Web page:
And it hasn’t got any better.  We now have a second member off work on workers' compensation with the Council and StateCover also acknowledging that the same manager was responsible for the injury.  Significantly, the injury occurred during the mentoring,  during the significant hands-on assistance provided by the consultant to the manager and support to employees both through the EAP and, for at least four of our members, seeking advice and assistance from the external consultant as well.  A proper costing of this exercise will reveal that it has cost the Council a fortune.

The Council is lucky that it’s only two of our members on workers' compensation.  One of those is unlikely to return at all but the other has high hopes to return to safe work and a hazard-free workplace. One member preferred to remain at the Council but to restructure to avoid having to report to the manager and this has provided temporary respite, and a fourth yesterday said to me that the manager now rarely comes out of his office and employees can go to the lunchroom without being scared.  That’s all good news, of course, but how much of a solution is locking the manager up?

This is the most hazardous workplace for our members in New South Wales, the GM is responsible for allowing it to develop, failing to manage it and failing to remove the problem.  It is something that he knew about from late 2015.  We have 509 emails in our Tweed file since March and we don’t keep them all.

And while the GM was responsible for allowing it, the director and the HR manager were complicit by defending their inaction because they didn’t have a formal complaint, and being part of the problem.

Two accepted workers' compensation claims, one member temporarily safe by restructuring the job to remove one-on-one contact and others, thinking things are okay because the temporary rules about no one-on-one meetings, no closed-door meetings continue six months later and look like continuing well into 2019.  Clearly there was a simpler solution?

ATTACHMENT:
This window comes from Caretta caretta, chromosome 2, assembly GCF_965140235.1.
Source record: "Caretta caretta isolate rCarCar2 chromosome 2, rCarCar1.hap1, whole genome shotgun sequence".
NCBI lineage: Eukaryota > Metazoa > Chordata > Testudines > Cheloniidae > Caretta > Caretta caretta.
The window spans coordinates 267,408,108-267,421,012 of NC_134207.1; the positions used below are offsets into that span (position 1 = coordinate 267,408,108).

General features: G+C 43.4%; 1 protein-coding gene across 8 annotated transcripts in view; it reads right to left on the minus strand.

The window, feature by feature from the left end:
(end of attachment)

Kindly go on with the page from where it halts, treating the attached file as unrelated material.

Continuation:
What about the others?

Campbelltown lumbers on with the glacier-like pace of their restructure and replacement of experienced employees lost more than a year ago, but have redeemed themselves a bit and don’t get nominated by doing the right thing for a member mum returning to work on a two-day week part-time basis; Murray River has been exposed for stealing hours from workers by making them work 36 hours a week instead of 35 and then been largely uncooperative about trying to resolve it, and it’s a problem that goes back for many years at the former Murray Shire; and Sydney City, which simply can’t help itself and continues to present as a Council with an admirable and progressive approach to planning, transport, climate change and making Sydney a more attractive city but with employment conditions and an Award that sits more appropriately in the 1960s and a hostility to the significant and progressive changes in the State Award over the last 10 or 20 years.
 
But really, none of these places injure their employees like Tweed does.

depaNews HR awards will be out Wednesday or Thursday...

Despite what looks unnervingly like an outbreak of good HR in 2017, we still have some nominations and we will have a clear winner.

depa elections next year

Early in 2018 will see the two-year election cycle for the positions of President, two Vice Presidents, and six members of the Committee of Management.  This will also coincide with the four-year cycle for the position of Secretary.

Financial members can expect to receive notice from the State Electoral Office in February or March.

There is currently a vacancy on the Committee of Management and while all the other members of the Committee will be re-contesting their positions, we are looking for one more member interested in bringing their experience, usually as our delegate or representative on the Consultative Committee, onto the Committee of Management.  But the election allows anyone to stand, experienced or otherwise. It’s the joy of the democratic process, after all.

Ordinarily we find candidates are people who have already been active in depa and want to become more active.

Think about it over the break.  If you’d like to know more about it, give me a ring.